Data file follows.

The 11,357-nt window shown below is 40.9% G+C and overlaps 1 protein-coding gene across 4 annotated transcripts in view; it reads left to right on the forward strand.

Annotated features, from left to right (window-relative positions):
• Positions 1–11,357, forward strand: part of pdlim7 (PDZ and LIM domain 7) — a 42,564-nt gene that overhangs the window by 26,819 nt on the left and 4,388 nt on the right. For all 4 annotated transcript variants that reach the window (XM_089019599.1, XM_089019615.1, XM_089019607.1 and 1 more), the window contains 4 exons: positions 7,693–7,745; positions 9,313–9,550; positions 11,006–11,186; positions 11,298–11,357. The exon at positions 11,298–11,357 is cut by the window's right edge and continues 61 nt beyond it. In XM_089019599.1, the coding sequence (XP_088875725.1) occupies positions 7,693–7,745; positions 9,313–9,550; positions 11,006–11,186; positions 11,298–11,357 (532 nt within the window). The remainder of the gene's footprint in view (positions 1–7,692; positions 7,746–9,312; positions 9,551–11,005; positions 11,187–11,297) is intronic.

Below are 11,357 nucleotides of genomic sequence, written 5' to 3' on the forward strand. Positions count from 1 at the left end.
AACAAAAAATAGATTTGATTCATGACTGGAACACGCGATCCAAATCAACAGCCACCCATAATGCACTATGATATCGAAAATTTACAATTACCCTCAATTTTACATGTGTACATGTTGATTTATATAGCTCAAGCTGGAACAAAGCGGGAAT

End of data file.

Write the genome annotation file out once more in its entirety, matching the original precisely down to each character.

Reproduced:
The 11,357-nt window shown below is 40.9% G+C and overlaps 1 protein-coding gene across 4 annotated transcripts in view; it reads left to right on the forward strand.

Annotated features, from left to right (window-relative positions):
• Positions 1–11,357, forward strand: part of pdlim7 (PDZ and LIM domain 7) — a 42,564-nt gene that overhangs the window by 26,819 nt on the left and 4,388 nt on the right. For all 4 annotated transcript variants that reach the window (XM_089019599.1, XM_089019615.1, XM_089019607.1 and 1 more), the window contains 4 exons: positions 7,693–7,745; positions 9,313–9,550; positions 11,006–11,186; positions 11,298–11,357. The exon at positions 11,298–11,357 is cut by the window's right edge and continues 61 nt beyond it. In XM_089019599.1, the coding sequence (XP_088875725.1) occupies positions 7,693–7,745; positions 9,313–9,550; positions 11,006–11,186; positions 11,298–11,357 (532 nt within the window). The remainder of the gene's footprint in view (positions 1–7,692; positions 7,746–9,312; positions 9,551–11,005; positions 11,187–11,297) is intronic.

Below are 11,357 nucleotides of genomic sequence, written 5' to 3' on the forward strand. Positions count from 1 at the left end.
AACAAAAAATAGATTTGATTCATGACTGGAACACGCGATCCAAATCAACAGCCACCCATAATGCACTATGATATCGAAAATTTACAATTACCCTCAATTTTACATGTGTACATGTTGATTTATATAGCTCAAGCTGGAACAAAGCGGGAAT